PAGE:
The Americans had been asked to stop such attacks on a number of occasions as they resulted in civilian casualties. However, it was easier to say no to them in the beginning, but “now it was more difficult” to do so. Admittedly, the drone attacks had their utility, but they represented a breach of national sovereignty”.
Taliban leader Mullah Muhammad Omar is not in Pakistan. Then again, he might be. Who knows?
“Regarding the possible whereabouts of Mullah Omar, [al-Qaeda chief] Ayman al-Zawahiri and the Haqqani network, the DG said that the Americans knew very well that Mullah Omar and Ayman al-Zawahiri were “not in Pakistan”. Even so, they continued to press Pakistan on this account. This was part of their psychological warfare. Nevertheless, the possibility that Mullah Omar and Ayman al-Zawahiri were somewhere in Pakistan could not be entirely ruled out”.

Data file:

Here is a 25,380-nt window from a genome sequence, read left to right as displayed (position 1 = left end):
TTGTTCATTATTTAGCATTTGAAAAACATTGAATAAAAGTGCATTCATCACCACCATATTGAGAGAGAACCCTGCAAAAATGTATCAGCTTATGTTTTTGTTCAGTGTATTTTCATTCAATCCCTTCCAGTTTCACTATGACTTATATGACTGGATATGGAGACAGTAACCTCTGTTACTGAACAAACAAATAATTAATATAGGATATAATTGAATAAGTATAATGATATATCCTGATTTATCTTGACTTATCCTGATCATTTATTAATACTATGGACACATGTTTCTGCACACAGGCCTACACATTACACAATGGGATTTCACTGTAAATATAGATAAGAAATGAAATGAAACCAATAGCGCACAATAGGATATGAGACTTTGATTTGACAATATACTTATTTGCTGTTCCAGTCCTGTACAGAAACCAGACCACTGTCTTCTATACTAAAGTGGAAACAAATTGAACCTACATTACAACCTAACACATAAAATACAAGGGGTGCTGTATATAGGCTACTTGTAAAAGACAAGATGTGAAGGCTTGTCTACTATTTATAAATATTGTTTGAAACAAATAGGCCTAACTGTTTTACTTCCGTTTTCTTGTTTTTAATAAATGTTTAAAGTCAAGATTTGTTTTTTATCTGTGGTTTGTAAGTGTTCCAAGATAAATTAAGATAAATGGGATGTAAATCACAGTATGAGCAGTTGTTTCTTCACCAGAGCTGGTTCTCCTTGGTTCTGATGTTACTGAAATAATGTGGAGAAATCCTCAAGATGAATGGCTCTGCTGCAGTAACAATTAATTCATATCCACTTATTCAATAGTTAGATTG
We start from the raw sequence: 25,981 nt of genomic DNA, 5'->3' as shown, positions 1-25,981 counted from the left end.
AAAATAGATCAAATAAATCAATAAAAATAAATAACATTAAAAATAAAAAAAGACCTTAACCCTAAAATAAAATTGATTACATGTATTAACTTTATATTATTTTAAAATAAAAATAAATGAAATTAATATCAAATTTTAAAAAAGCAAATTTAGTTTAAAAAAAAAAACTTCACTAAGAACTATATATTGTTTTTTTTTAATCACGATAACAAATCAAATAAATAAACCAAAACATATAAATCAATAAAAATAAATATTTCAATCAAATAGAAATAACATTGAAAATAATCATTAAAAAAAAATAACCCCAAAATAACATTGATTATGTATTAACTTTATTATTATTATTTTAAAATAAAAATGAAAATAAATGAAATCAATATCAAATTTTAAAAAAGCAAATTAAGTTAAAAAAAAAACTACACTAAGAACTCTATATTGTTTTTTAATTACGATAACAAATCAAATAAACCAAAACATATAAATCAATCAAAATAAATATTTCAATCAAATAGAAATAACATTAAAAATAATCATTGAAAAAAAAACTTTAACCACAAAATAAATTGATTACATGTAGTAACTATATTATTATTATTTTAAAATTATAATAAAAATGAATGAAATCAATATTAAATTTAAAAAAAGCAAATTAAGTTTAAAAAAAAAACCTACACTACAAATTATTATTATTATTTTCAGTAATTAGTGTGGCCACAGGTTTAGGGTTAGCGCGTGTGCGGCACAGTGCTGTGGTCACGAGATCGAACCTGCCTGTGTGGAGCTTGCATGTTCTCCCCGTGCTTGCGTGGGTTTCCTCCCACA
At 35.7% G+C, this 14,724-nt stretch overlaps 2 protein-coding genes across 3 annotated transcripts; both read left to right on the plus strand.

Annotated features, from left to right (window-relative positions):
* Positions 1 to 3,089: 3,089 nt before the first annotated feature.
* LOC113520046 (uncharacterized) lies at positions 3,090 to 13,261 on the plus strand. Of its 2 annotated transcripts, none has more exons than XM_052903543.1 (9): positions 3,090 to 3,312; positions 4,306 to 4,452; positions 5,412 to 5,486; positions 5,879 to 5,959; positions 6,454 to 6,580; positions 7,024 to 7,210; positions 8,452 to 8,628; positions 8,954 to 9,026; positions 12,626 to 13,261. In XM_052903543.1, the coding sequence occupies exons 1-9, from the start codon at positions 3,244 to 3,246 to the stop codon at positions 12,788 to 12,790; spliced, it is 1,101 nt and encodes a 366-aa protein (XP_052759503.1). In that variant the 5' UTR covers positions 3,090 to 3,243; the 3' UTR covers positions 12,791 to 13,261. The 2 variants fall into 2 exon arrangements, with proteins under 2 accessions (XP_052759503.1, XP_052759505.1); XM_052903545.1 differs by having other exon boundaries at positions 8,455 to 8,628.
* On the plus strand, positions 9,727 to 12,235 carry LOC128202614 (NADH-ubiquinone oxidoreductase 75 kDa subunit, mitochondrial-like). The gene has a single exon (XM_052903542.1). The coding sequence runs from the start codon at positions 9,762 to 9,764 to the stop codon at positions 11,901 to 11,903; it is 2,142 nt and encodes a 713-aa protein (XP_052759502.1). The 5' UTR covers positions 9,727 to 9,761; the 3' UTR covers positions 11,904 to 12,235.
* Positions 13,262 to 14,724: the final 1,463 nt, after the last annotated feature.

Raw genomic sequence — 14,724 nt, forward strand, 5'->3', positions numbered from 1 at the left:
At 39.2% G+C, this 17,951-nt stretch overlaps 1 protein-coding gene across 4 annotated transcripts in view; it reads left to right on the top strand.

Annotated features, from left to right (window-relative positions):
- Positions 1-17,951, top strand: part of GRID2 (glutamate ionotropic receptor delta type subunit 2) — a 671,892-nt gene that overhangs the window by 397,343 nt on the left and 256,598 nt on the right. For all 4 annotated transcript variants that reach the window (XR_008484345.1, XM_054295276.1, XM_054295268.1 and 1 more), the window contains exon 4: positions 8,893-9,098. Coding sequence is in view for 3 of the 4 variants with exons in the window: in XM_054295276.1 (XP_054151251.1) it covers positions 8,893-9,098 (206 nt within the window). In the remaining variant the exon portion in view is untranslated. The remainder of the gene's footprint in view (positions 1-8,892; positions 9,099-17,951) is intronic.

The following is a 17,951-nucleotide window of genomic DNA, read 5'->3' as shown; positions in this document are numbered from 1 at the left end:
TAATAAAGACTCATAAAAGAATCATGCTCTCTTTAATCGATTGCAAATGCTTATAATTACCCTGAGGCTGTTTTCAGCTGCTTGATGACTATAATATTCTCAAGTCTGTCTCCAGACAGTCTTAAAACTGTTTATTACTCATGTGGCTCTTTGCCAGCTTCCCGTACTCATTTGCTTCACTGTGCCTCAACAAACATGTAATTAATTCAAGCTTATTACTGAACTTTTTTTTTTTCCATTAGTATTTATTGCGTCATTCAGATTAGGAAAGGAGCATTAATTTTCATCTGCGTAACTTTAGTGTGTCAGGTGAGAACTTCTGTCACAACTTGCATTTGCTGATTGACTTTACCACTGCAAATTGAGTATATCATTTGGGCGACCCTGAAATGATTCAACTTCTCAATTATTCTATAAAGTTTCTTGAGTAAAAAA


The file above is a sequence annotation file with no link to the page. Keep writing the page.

The “main agenda of the CIA was to have the ISI declared a terrorist organisation”.
The ISI didn’t want to get OBL, since that would have upset its Jihadi allies.
“For the ISI to suggest it stopped its own search [for OBL] showed that the US had done so showed both its naïveté and its lack of commitment to eradicating organised extremism, ignorance and violence which is the single biggest threat to Pakistan. The Commission cannot escape the conclusion [that] while the ISI simply took over the search for OBL after the US conquest and occupation of Afghanistan and, later, the investigation of May 2, 2011, it completely failed to track down OBL. There was no real search for OBL, allowing its foreign and domestic critics to allege that its operatives were too close to their assets in the field, who would never tolerate a betrayal of OBL, who for them was an even bigger symbol of heroic resistance to the corrupt West than al-Qaeda itself. The pretence that the ISI leadership was in command was exposed by the fact that they dared not offend their most zealous operatives”